Hofstra University places high value upon educating students about academic integrity. At the same time, the University will not tolerate dishonesty, and it will not offer the privileges of the community to the repeat offender. The academic community assumes that work of any kind–whether a research paper, a critical essay, a homework assignment, a test or quiz, a computer program, or a creative assignment in any medium–is done, entirely and without unauthorized assistance, by the individual(s) whose name(s) it bears. Use of generative artificial intelligence tools (e.g. Chat GPT) must be consistent with the instructor’s stated course policy. Unless indicated otherwise in the instructions for a specific assignment, the use of Chat GPT or similar artificial intelligence tools for work submitted in this course constitutes the receiving of “unauthorized assistance for academic work”, and is a violation of the Hofstra University Honor Code. Students bear the ultimate responsibility for implementing the principles of academic integrity. [emphases added]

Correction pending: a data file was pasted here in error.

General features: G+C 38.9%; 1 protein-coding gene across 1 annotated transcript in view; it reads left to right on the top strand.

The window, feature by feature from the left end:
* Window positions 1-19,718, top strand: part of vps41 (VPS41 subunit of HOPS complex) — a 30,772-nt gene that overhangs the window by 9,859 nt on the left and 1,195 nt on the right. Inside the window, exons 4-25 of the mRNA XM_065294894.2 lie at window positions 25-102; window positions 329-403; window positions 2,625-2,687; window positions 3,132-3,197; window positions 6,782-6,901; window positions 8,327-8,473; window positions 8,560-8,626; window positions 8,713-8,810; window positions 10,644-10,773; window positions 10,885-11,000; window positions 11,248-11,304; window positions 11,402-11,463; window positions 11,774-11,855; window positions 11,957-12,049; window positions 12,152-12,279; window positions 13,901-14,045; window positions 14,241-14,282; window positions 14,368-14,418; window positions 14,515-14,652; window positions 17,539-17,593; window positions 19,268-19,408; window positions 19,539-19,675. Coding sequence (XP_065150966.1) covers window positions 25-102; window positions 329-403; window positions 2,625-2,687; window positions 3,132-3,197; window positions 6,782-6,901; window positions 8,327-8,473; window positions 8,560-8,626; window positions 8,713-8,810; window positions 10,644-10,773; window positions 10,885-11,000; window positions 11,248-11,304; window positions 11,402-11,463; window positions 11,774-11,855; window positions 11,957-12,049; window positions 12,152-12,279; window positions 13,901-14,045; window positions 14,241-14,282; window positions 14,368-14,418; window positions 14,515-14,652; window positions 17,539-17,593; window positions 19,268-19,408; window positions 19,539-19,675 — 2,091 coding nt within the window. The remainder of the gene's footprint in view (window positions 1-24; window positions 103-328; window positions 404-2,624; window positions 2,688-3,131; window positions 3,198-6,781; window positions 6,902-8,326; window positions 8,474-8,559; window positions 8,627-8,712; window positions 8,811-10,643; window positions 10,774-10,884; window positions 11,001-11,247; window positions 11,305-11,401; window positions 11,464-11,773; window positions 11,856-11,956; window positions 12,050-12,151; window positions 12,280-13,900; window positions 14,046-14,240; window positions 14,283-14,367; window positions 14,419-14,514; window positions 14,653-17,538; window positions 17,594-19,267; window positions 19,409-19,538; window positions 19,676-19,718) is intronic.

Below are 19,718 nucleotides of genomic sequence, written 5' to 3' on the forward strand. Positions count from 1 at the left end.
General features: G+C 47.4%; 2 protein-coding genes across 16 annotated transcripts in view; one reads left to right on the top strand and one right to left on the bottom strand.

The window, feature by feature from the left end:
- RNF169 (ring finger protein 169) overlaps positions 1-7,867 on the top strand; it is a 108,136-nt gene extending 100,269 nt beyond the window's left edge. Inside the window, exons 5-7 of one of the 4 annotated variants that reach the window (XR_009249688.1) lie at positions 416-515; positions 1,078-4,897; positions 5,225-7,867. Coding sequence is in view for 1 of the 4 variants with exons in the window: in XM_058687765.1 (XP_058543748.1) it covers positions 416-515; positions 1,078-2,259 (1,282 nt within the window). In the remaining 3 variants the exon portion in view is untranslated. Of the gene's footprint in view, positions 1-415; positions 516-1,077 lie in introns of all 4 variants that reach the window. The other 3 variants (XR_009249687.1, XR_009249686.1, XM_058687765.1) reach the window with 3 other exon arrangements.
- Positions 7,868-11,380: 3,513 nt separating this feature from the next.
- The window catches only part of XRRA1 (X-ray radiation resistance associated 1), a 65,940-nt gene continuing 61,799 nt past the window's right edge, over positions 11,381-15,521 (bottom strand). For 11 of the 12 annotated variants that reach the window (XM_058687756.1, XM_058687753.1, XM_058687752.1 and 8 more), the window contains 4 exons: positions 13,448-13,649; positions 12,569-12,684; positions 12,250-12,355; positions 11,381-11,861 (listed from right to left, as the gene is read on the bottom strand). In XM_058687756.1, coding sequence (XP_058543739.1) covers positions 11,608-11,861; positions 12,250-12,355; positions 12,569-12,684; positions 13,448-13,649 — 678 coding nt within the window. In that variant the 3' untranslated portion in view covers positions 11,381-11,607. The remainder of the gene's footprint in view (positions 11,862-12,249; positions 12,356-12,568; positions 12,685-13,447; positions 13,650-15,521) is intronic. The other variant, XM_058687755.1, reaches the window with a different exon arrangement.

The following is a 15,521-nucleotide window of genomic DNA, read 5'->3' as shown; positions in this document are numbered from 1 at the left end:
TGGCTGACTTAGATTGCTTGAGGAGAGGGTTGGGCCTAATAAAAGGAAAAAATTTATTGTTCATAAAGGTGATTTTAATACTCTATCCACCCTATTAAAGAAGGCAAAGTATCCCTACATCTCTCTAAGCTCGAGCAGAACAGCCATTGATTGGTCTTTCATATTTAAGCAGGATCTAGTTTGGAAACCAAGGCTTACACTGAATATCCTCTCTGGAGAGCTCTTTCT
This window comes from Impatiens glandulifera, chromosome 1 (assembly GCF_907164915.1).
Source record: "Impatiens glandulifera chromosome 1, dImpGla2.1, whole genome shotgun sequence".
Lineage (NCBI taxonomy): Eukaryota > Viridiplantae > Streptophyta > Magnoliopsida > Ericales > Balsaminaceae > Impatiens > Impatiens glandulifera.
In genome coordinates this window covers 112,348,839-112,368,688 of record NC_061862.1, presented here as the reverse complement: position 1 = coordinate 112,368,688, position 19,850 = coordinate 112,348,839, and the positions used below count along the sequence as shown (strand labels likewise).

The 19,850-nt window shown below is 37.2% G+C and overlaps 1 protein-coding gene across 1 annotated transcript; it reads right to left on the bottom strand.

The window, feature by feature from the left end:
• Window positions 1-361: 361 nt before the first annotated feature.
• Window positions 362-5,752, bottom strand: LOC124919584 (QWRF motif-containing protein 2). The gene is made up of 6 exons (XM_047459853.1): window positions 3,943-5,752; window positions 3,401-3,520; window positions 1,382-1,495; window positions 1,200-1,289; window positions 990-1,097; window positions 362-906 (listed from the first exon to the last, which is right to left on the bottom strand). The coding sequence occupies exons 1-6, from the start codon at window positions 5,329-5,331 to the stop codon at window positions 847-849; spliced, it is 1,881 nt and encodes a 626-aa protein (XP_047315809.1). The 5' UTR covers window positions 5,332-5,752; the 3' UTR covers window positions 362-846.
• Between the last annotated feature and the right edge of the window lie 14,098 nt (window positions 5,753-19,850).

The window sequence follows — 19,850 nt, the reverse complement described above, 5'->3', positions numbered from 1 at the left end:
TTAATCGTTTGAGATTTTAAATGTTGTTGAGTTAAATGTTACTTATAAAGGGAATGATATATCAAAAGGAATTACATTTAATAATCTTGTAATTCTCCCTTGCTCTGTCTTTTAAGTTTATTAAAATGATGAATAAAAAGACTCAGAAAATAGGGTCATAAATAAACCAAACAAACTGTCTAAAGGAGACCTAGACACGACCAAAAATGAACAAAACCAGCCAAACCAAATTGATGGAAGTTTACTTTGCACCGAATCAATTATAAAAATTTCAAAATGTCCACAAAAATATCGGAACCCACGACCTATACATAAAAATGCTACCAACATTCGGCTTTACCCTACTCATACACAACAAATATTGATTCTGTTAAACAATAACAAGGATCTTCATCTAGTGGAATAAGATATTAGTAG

Montclair State University updated their plagiarism policies in May:

Information taken from generative AI, such as ChatGPT, must be cited, otherwise it will be defined as plagiarism. Best practice for some disciplines may be to find the same information elsewhere for a complete citation.

Zurich’s University for Applied Sciences (ZHAW) issued two German-language policies earlier this year.  One is, as far as my bad German and Google Translate allows, a blog post offering guidelines for teaching.  Another is a more extensive look at AI for assessment.

The University of Illinois Urbana-Champaign has issued not policy but guidelines, rather than a policy.  According to Ted Underwood Jamie A. Nelson played a major role in shaping them.  Also,

We have a task force, and guidelines. I think guidance has been pretty good, and appropriately flexible. Flexibility is needed for the reasons Marc outlines. We’re all feeling our way here and appropriate policies for intro/adv courses may be different.